Federal CIO, Act III

Recognizing that management of federal information technology is an issue

that will last well beyond the imminent end of the 106th Congress, Rep.

Tom Davis (R-Va.) last month introduced a bill that would coordinate almost

every aspect of federal IT, from paperwork reduction to information security.

The Federal Information Policy Act is a comprehensive look at IT policy

creation, implementation and enforcement within agencies. The legislation

would coordinate those functions in a new Office of Information Policy that

would work directly with the president and the Office of Management and


This kind of coordination may be what the federal government needs,

but the bill tackles so many issues that many observers agree that it will

not pass before this Congress ends and a new president is elected.

"There's not much time left in the session to debate something like

this," said Bill Piatt, chief information officer at the General Services

Administration. "It just covers so many topics and problems that need to

be addressed."

But it was because of the number of issues involved that Davis wanted

to get the bill introduced this session, said Amy Heerink, Davis' legislative

director. Even if the bill dies when Congress ends in October and Davis

has to reintroduce it next year, it was worth it to him to propose something

to spur discussion about the bill's ideas, Heerink said.

"This issue is not going to go away, and we'll take it up again next

year," she said.

Pulling from a similar bill by Rep. Jim Turner (D-Texas), the act creates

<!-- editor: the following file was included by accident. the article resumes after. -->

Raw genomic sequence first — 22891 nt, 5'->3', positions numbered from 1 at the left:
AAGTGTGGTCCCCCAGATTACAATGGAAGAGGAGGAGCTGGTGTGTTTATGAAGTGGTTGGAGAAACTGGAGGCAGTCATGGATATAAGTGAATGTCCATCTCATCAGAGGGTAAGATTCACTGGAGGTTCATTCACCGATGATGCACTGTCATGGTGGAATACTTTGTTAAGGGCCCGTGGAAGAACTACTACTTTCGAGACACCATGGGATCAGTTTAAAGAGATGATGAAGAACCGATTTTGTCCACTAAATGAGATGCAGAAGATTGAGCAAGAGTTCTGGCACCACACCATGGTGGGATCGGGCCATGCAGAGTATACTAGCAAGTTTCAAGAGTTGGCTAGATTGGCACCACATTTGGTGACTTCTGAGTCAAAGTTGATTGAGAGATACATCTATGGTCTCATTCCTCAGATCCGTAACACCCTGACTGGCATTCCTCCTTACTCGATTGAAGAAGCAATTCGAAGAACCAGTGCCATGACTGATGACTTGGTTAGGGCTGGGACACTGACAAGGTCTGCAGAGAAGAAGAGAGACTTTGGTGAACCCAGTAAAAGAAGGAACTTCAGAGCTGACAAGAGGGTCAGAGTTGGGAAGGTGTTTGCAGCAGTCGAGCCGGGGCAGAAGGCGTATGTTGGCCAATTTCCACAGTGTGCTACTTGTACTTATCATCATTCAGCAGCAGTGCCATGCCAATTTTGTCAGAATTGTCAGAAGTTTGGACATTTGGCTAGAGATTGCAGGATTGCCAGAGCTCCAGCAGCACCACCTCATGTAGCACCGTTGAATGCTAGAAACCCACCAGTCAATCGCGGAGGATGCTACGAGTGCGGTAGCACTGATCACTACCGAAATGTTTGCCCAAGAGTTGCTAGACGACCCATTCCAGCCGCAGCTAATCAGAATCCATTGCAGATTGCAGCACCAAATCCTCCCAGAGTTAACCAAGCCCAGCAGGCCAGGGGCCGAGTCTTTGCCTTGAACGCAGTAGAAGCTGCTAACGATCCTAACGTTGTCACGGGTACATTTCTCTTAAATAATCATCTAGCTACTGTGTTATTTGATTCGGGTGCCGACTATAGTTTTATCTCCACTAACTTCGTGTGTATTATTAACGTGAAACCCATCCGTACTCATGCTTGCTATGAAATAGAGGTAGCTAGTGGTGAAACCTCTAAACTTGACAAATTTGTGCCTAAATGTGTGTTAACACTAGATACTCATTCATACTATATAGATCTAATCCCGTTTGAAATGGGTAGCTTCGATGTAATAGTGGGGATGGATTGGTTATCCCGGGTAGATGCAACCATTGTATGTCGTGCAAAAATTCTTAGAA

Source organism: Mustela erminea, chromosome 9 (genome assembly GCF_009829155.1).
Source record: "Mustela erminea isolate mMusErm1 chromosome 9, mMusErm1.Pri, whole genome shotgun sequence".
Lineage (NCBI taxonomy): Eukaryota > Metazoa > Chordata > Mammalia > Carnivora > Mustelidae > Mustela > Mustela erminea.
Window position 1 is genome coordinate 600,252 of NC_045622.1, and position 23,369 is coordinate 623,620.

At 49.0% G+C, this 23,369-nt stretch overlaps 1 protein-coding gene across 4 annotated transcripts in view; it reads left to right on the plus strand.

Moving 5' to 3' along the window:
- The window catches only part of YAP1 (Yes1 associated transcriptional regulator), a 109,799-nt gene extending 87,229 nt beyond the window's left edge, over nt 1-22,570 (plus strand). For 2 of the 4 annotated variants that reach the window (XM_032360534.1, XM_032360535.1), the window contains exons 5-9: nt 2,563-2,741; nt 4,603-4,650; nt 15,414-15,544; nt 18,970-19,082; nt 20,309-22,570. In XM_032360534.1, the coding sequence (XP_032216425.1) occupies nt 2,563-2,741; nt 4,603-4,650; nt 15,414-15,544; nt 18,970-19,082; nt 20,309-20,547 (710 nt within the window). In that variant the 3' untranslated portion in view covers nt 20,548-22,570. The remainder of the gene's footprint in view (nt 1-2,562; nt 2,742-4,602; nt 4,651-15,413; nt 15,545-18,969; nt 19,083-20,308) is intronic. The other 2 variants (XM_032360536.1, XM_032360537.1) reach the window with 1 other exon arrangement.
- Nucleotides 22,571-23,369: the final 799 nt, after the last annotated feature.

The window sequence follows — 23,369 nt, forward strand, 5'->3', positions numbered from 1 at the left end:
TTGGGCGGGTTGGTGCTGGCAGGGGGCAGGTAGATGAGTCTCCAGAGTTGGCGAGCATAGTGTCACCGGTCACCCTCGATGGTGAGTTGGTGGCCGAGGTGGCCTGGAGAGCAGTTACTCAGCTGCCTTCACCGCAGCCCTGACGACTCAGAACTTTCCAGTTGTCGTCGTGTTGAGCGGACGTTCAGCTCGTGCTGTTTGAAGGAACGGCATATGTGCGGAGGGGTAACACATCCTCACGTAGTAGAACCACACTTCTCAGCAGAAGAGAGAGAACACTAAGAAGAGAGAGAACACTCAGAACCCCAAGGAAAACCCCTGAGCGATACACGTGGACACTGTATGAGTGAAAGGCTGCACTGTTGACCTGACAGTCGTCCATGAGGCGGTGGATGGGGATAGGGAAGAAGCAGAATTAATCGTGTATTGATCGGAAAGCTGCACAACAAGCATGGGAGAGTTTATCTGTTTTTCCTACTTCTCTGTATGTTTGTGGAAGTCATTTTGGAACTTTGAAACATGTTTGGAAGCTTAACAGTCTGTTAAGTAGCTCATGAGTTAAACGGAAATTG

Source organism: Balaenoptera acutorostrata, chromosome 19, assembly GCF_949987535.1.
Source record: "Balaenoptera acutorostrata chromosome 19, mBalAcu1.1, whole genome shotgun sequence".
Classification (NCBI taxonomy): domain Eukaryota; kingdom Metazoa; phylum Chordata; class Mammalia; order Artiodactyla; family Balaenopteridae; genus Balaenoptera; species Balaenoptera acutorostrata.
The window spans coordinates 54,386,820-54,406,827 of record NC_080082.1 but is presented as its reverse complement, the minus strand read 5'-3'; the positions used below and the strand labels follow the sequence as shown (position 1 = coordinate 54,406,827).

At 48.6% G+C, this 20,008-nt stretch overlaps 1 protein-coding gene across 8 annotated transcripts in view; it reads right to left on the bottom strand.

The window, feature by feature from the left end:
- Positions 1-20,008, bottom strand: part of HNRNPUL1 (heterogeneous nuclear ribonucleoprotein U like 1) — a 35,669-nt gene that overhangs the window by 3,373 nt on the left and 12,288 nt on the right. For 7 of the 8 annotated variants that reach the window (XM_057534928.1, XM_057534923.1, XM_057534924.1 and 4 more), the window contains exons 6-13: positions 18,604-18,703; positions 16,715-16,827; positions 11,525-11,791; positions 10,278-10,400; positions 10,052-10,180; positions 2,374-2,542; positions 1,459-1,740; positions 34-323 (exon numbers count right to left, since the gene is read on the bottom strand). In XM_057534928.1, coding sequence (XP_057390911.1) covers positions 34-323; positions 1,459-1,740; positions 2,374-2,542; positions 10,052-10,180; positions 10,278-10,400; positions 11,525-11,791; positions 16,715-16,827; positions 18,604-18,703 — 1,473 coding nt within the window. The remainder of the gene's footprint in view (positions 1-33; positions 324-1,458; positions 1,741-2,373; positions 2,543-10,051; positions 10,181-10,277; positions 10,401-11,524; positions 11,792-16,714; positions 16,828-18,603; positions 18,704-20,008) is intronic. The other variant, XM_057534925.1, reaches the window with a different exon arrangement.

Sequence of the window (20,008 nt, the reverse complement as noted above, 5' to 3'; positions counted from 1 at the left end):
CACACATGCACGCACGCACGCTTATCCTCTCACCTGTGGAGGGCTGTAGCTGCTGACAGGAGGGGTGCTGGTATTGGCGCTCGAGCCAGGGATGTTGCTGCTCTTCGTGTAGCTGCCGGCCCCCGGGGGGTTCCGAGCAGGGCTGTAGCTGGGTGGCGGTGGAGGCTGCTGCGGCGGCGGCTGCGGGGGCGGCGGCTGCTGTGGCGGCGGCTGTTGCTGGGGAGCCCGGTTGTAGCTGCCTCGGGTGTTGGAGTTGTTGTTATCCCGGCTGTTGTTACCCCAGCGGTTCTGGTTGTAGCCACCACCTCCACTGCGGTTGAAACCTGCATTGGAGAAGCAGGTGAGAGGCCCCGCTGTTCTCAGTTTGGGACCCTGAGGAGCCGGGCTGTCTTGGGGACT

a federal CIO to head the proposed Office of Information Policy. The federal

CIO would work closely with the director of OMB to influence IT budget decisions

and the CIO Council to develop governmentwide policies and initiatives.

"I am deeply concerned that current federal [information resources management]

policies are suffering from the lack of a focused, coordinating body," Davis

said when he introduced the bill.

The Clinger-Cohen Act of 1996 created the role of agency CIO, helping

to bring IT to the forefront of agency decision-making, but those decisions

should be made on a consistent, governmentwide basis, he said.

Regarding cybersecurity, Davis' plan supports the ideas in the Government

Information Security Act, which has been attached to the Defense authorization

bill and is in conference committee. The bill, sponsored by Sens. Fred Thompson

(R-Tenn.) and Joseph Lieberman (D-Conn.), creates an Office of Information

Security and Technical Protection within the Office of Information Policy.

The office's director would coordinate and enforce information security

policy, standards and practices under the federal CIO.

Most of these IT and information security management functions are already

carried out within OMB — mostly by the Office of Information and Regulatory

Affairs. But in creating a new office and federal CIO, Davis' bill splits

those responsibilities out of OIRA, leaving OIRA only responsible for paperwork

reduction initiatives.

"With its many management responsibilities, OMB is simply unable to

devote the attention needed for effective [information resources management],"

Davis said. "A federal CIO will allow OIRA to concentrate and improve on

the critical function of paperwork reduction."

OMB, agencies and Congress do have a common goal to improve policy planning,

coordination and implementation, said John Spotila, director of OIRA. But

although the bill gives the federal CIO budget authority by encouraging

a partnership with OMB, that would not be as effective as OMB staying in

charge, he said. "[Davis] acknowledges that there is a need to work closely

together, but I'm not sure that it's the same...as giving OMB the direct

responsibility as part of its overall management coordination responsibility

to try and address this problem," he said. "I think as a starting point

we ought to think long and hard about the tremendous advantage that a senior

information policy official has by being part of OMB and working directly

with the director of OMB."


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